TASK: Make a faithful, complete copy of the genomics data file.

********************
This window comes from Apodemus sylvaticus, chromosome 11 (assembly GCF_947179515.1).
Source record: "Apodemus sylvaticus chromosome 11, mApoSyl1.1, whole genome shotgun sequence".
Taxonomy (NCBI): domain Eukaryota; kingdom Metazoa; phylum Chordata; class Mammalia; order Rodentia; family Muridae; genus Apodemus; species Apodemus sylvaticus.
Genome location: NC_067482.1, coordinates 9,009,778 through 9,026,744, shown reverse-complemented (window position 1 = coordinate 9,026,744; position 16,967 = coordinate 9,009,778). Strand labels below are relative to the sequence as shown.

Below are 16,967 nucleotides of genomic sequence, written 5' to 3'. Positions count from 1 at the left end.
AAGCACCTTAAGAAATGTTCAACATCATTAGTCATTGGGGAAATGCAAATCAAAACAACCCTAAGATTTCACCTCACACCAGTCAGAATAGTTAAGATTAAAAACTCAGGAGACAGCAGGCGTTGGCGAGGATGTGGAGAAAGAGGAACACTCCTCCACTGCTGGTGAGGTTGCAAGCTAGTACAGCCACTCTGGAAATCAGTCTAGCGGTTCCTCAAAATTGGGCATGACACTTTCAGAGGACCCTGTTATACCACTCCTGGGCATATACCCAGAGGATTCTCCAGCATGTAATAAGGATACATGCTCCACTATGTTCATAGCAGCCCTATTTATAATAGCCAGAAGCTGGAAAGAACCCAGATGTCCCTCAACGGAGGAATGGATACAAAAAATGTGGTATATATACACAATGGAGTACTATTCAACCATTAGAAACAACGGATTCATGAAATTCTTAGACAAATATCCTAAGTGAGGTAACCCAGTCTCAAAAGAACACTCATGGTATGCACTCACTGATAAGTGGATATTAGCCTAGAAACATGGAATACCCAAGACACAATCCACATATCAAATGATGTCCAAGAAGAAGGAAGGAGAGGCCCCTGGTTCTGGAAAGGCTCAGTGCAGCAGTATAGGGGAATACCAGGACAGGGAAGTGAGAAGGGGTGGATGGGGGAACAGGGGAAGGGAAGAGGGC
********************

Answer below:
This window comes from Apodemus sylvaticus, chromosome 11 (assembly GCF_947179515.1).
Source record: "Apodemus sylvaticus chromosome 11, mApoSyl1.1, whole genome shotgun sequence".
Taxonomy (NCBI): domain Eukaryota; kingdom Metazoa; phylum Chordata; class Mammalia; order Rodentia; family Muridae; genus Apodemus; species Apodemus sylvaticus.
Genome location: NC_067482.1, coordinates 9,009,778 through 9,026,744, shown reverse-complemented (window position 1 = coordinate 9,026,744; position 16,967 = coordinate 9,009,778). Strand labels below are relative to the sequence as shown.

Below are 16,967 nucleotides of genomic sequence, written 5' to 3'. Positions count from 1 at the left end.
AAGCACCTTAAGAAATGTTCAACATCATTAGTCATTGGGGAAATGCAAATCAAAACAACCCTAAGATTTCACCTCACACCAGTCAGAATAGTTAAGATTAAAAACTCAGGAGACAGCAGGCGTTGGCGAGGATGTGGAGAAAGAGGAACACTCCTCCACTGCTGGTGAGGTTGCAAGCTAGTACAGCCACTCTGGAAATCAGTCTAGCGGTTCCTCAAAATTGGGCATGACACTTTCAGAGGACCCTGTTATACCACTCCTGGGCATATACCCAGAGGATTCTCCAGCATGTAATAAGGATACATGCTCCACTATGTTCATAGCAGCCCTATTTATAATAGCCAGAAGCTGGAAAGAACCCAGATGTCCCTCAACGGAGGAATGGATACAAAAAATGTGGTATATATACACAATGGAGTACTATTCAACCATTAGAAACAACGGATTCATGAAATTCTTAGACAAATATCCTAAGTGAGGTAACCCAGTCTCAAAAGAACACTCATGGTATGCACTCACTGATAAGTGGATATTAGCCTAGAAACATGGAATACCCAAGACACAATCCACATATCAAATGATGTCCAAGAAGAAGGAAGGAGAGGCCCCTGGTTCTGGAAAGGCTCAGTGCAGCAGTATAGGGGAATACCAGGACAGGGAAGTGAGAAGGGGTGGATGGGGGAACAGGGGAAGGGAAGAGGGC